We talked about starting a new film series on Energy/Transportation in September. To do so, we’ll need to identify and preview films. Our first group assignment is to work on ideas. Then we’ll get together starting in July to preview and select films. Also, group members expressed an interest in activities over the summer to continue community building. If you have ideas or would like to help with film series planning or other activities, please write to Barbara Weinstein ( barbara AT ontrk DOT com ).

All the best,
The Films of Hope and Vision Planning Team

movieattendees mailing list
To add/remove yourself from this list, follow this link:
http://www.svanetwork.org/mailman/sub/movieattendees

Friday Night Film Series: Food Issues

Free   Friday Night Film Series

at World Centric, 7:30 – 9:30 P.M.
2121 Staunton Ct., Palo Alto    (behind JJ&F Market)

  • May 14Power of Community   When the Soviet Union collapsed, Cuba couldn’t export its sugar or import oil . This film shows how Cuba weathered the crisis.  Powerful, insightful, and uplifting.  Don’t miss this one!  (Check out the post-film discussion “map” from Feb. 19, PDF)
  • May 21King Corn  – A feature documentary about two friends, one acre of corn, and the subsidized crop that drives our fast-food nation. 
  • May 28 – Two Angry Moms  What’s wrong with school lunches? Strategies for overcoming roadblocks and getting healthy, good tasting, real food into school cafeterias.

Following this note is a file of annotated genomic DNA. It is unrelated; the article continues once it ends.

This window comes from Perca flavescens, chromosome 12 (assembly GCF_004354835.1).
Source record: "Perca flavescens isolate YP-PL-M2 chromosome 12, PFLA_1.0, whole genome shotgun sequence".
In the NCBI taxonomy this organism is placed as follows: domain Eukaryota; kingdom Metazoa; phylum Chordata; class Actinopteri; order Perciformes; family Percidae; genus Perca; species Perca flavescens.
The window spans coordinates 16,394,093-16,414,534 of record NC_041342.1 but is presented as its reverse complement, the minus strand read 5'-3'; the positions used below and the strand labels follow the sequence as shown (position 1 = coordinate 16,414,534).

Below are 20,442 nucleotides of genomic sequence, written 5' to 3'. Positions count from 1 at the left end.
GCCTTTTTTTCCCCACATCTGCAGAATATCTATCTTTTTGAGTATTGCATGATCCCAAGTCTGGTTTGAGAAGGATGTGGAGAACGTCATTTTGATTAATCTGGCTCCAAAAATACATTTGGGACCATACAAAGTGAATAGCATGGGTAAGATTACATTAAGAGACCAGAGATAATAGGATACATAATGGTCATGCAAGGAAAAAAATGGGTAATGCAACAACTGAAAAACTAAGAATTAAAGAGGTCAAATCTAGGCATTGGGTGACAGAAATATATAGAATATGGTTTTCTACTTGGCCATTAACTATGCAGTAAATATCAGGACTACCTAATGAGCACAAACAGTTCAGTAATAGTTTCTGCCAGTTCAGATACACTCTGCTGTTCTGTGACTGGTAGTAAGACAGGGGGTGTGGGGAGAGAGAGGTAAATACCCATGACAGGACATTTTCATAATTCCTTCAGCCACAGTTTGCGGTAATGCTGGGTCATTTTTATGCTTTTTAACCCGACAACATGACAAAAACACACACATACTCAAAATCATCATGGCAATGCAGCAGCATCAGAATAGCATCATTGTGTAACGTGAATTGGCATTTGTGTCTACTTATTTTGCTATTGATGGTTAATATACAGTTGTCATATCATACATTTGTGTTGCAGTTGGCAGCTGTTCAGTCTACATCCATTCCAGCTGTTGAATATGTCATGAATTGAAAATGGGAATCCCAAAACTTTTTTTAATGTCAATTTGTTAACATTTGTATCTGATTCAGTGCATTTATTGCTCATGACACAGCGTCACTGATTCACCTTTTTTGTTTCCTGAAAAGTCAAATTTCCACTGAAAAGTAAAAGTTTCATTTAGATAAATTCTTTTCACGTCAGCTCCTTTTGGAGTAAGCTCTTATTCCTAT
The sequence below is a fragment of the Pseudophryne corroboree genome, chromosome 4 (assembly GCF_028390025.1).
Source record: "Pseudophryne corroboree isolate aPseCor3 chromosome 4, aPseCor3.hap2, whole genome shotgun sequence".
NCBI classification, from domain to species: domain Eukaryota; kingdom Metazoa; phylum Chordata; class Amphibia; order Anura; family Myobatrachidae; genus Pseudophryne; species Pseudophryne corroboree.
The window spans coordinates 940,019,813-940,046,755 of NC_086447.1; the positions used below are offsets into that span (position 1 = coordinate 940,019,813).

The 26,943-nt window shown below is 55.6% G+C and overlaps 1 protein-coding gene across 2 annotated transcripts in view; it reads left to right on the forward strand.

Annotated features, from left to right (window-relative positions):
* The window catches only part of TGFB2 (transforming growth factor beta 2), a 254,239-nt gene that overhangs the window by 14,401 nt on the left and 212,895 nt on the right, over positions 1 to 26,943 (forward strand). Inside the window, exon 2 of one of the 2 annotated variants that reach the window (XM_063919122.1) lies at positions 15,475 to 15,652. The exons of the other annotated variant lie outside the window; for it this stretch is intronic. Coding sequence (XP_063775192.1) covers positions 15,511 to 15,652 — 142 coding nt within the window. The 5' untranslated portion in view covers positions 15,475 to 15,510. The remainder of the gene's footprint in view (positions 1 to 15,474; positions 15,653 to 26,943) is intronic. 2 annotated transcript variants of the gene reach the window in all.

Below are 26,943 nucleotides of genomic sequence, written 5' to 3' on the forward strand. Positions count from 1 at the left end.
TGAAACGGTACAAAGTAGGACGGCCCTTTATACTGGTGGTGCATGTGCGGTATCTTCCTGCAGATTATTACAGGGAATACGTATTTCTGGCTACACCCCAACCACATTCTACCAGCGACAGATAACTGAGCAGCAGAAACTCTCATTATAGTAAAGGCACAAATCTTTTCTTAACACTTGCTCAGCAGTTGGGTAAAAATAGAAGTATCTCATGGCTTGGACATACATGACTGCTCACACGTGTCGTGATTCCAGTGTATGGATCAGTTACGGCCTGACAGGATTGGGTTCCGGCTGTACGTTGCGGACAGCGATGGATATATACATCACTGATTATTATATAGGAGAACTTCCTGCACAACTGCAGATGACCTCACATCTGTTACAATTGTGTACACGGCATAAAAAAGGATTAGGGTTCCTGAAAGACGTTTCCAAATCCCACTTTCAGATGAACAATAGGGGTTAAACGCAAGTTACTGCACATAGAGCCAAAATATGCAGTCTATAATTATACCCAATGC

• June 4  – Establishing a Food Forest  – How to establish and maintain a food forest, one of the main sustainable systems that will allow us to inhabit this planet indefinitely.
  • June 11In Transition – How local communities, like ours, can respond to peak oil and global warming while building community and enjoying life.  (Check out the post-film discussion “map” from Mar. 12, PDF)
  • June 18 Potluck (Let’s share food that’s been grown within 100 miles !)

Lively discussions will follow each film.

Sponsored by Acterra, Silicon Valley Action Network, Slow Food South Bay, Transition Palo Alto, Transition Silicon Valley, and World Centric

Anaerobic digesters in Palo Alto?

Transition Palo Alto member David Coale writes:

I’d like to invite you to a presentation on the potential for anaerobic digestion to convert Palo Alto’s 60,000 tons/year of organic waste into green energy and high quality compost.

The presentation will be on Wednesday, March 24 at 7pm at World Centric, 2121 Staunton Court in Palo Alto.
World Centric is located behind JJ&F Market on the opposite corner.

Anaerobic digestion has the potential to save the City more than $1 million per year while reducing our greenhouse gas emissions by 20,000 tons of carbon dioxide equivalent per year. It could generate $1.4 million worth of green energy, enough to power 1,400 homes. Retiring our sewage sludge incinerator would save $800,000 worth of energy and $200,000 in waste ash disposal. The compost would be worth $200,000 per year.

The only feasible location for an anaerobic digestion facility is at the entrance to the City landfill next to the Wastewater Treatment Plant, not far from where we currently compost. The challenge is that the landfill is scheduled to become part of the 126-acre Byxbee Park, and rezoning about eight acres (7%) for composting would require a vote of the people.

Come learn more about anaerobic digestion and how you can help make it a reality.

For more information, see the Anaerobic Digestion Factsheet (PDF) that David also sent.